Okay. Buckle up. I’m climbing on my annual cancer awareness soap box.
Seeing pink on the the Chula Vista Fire Department’s Facebook page today made me see red.
Why CVFD would post this during National Prostate Cancer Awareness Month is a bit perplexing. (Actually, not really. They just want to get a jump start on fundraising with October being Breast Cancer Awareness Month.)
One in seven of those male firefighters will face prostate cancer, and they apparently choose not to acknowledge it; they choose not to spread awareness; and they choose not to fight something that can directly impact themselves.
I’m not a marketing guru by any stretch of the imagination, but the Susan G. Komen Foundation certainly has turned its cause into an empire through effective and ubiquitous marketing. Everywhere you turn, there’s a freakin’ pink something-or-other reminding you of the scourge of breast cancer and the need to cure it. Hell, watch an NFL game next month and you’ll see 300-pound linebackers wearing pink shoes.
Don’t get me wrong. I’m not downplaying breast cancer at all, nor am I condemning the Susan G. Komen Foundation’s success. In fact, just the opposite. Prostate cancer awareness teams have to take a page from the Foundation’s marketing playbook. But it may be more than a marketing issue.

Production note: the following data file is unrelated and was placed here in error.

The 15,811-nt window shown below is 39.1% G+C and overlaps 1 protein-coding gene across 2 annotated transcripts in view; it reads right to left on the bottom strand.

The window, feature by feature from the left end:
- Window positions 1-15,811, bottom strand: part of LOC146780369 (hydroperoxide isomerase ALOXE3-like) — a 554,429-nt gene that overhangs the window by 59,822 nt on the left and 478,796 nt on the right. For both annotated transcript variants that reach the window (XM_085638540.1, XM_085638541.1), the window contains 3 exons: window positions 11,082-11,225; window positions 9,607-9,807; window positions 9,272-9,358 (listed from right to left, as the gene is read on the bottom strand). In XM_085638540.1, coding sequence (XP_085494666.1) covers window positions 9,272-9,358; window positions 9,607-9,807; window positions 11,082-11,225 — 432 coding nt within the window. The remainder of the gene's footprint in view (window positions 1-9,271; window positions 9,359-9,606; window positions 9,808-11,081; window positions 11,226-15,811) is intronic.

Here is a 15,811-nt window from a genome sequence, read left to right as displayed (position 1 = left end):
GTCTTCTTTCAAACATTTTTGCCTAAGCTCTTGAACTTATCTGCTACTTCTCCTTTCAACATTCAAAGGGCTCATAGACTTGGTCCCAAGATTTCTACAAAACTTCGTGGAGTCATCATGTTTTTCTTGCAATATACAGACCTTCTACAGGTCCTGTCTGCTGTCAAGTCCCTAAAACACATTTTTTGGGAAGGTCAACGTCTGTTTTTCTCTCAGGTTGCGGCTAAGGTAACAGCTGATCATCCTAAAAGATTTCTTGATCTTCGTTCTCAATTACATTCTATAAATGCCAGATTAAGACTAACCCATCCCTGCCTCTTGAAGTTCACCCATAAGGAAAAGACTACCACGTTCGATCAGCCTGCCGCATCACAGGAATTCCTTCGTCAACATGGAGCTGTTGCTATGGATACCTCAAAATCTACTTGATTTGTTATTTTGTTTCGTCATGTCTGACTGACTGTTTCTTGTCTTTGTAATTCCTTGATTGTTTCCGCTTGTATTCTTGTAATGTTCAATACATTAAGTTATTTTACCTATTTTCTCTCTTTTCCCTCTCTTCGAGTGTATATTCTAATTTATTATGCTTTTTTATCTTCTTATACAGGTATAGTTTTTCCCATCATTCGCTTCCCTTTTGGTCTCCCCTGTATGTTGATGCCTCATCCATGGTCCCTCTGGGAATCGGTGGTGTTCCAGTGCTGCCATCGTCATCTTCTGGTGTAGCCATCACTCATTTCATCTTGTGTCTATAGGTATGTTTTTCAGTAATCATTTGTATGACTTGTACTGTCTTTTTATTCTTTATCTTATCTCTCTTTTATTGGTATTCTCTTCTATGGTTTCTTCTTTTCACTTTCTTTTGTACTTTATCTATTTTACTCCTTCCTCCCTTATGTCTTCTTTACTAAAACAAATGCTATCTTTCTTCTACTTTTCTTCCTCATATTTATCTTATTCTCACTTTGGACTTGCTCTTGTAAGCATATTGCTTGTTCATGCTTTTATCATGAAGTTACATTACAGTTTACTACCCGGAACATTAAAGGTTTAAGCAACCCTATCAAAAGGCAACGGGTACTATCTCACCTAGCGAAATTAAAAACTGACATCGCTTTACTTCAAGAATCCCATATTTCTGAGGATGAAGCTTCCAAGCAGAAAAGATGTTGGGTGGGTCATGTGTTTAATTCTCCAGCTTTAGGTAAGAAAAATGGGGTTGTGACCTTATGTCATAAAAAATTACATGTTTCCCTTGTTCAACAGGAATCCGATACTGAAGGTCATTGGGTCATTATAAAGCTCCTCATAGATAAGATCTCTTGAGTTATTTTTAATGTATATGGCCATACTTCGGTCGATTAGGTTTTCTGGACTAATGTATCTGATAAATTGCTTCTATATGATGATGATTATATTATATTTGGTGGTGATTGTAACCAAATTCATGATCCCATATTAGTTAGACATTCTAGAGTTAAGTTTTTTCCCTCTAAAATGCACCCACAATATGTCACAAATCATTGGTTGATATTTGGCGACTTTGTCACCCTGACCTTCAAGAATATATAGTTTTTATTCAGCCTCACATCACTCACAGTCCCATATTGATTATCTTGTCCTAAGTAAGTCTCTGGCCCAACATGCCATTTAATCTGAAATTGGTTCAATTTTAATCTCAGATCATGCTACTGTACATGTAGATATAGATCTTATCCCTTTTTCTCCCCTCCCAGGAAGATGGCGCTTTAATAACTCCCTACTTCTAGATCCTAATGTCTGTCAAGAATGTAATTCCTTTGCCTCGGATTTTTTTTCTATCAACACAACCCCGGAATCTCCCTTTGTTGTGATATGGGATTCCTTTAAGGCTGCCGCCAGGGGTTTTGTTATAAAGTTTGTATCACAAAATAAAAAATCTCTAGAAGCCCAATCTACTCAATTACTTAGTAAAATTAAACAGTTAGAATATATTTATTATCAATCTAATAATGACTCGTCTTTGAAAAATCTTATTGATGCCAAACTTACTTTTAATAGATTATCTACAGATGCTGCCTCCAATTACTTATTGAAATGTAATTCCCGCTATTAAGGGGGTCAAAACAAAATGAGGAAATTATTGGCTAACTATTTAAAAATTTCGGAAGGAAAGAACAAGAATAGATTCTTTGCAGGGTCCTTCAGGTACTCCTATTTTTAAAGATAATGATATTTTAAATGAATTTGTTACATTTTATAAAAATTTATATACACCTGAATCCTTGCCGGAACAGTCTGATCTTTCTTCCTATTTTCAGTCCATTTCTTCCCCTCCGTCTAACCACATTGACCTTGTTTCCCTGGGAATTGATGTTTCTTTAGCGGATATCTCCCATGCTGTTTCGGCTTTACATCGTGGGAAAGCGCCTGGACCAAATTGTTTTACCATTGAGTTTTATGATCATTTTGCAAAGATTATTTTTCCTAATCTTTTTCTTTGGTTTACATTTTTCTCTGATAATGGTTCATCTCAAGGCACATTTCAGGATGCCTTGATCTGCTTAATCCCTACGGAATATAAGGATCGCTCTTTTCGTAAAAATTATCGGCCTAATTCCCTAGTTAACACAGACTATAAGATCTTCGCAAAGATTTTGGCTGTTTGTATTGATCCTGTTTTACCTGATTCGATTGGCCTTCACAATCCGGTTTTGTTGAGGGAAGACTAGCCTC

Is there a stigma associated with prostate cancer that prevents people–men–from talking about it?
If so, how do we eradicate the stigma so that we can eradicate the disease? How do we get men to realize that it’s not only okay to talk about prostate health, but we should go out of our way to talk about it. There’s nothing embarrassing about it.
Do we show them stories like this reporting the death from prostate cancer of San Diego’s Bishop Cirilo Flores, who was diagnosed in April and died in September?
It’s not all doom and gloom. The Prostate Cancer Foundation and others like the Safeway Foundation have been more visible with their efforts to increase awareness, even since I was diagnosed almost four years ago. That’s good. But we need more. Much more.
And this little blog with its almost 15,000 clicks isn’t going to change the world of prostate cancer awareness by itself. (Although I will keep tilting at that windmill…)
Time to climb down off my soap box. Thanks for letting me vent.